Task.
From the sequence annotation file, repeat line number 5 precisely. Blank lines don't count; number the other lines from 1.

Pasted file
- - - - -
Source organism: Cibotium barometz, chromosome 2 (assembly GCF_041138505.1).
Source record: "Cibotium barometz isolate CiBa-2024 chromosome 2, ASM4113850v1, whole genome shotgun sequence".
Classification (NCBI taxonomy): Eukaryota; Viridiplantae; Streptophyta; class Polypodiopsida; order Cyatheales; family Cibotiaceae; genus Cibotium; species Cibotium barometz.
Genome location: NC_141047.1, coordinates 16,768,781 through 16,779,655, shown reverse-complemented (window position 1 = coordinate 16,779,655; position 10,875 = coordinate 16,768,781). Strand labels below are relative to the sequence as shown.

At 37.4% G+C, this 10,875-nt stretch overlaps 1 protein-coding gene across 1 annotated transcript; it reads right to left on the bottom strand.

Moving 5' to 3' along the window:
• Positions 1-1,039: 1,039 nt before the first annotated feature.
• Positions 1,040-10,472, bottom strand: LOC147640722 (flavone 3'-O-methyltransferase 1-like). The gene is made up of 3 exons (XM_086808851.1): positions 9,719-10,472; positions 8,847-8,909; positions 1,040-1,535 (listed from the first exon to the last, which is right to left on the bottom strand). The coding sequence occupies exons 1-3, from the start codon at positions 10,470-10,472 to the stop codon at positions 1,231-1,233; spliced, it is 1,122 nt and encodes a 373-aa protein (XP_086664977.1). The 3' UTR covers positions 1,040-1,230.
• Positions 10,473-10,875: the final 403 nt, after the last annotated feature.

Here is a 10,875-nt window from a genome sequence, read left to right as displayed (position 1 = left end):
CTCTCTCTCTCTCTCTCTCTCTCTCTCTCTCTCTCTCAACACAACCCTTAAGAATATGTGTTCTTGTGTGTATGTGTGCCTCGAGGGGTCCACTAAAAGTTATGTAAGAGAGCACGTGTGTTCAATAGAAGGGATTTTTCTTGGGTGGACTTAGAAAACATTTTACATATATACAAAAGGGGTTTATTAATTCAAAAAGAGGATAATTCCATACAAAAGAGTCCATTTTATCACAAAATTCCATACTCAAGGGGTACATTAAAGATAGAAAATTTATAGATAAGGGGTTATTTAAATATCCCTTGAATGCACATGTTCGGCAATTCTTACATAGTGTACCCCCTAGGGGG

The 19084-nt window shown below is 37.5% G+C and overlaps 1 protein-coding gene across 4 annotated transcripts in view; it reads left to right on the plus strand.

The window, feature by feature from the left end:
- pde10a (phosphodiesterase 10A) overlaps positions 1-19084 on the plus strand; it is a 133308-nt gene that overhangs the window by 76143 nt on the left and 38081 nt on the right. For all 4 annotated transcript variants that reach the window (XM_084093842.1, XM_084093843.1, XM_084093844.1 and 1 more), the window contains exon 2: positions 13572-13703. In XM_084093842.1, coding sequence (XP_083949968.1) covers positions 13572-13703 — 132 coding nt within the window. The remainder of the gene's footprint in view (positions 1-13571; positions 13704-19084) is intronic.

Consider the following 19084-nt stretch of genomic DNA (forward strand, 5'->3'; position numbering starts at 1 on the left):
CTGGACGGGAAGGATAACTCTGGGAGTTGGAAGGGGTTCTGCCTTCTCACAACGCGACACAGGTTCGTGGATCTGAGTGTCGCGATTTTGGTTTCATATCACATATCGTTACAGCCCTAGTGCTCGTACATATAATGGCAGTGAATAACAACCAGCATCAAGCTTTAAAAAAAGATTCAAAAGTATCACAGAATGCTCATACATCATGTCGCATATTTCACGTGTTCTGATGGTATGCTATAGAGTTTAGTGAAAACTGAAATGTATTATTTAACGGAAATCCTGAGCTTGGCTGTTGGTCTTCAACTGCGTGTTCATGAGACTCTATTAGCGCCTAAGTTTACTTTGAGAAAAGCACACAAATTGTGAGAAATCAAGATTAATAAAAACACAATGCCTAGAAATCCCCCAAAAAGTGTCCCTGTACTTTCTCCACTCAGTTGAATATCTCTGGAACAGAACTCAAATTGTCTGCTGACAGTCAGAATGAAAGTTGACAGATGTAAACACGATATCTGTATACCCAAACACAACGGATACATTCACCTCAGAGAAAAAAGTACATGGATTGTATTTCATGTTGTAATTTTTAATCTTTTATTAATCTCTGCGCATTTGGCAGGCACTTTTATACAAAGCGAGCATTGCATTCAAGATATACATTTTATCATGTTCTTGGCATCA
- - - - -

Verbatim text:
At 37.4% G+C, this 10,875-nt stretch overlaps 1 protein-coding gene across 1 annotated transcript; it reads right to left on the bottom strand.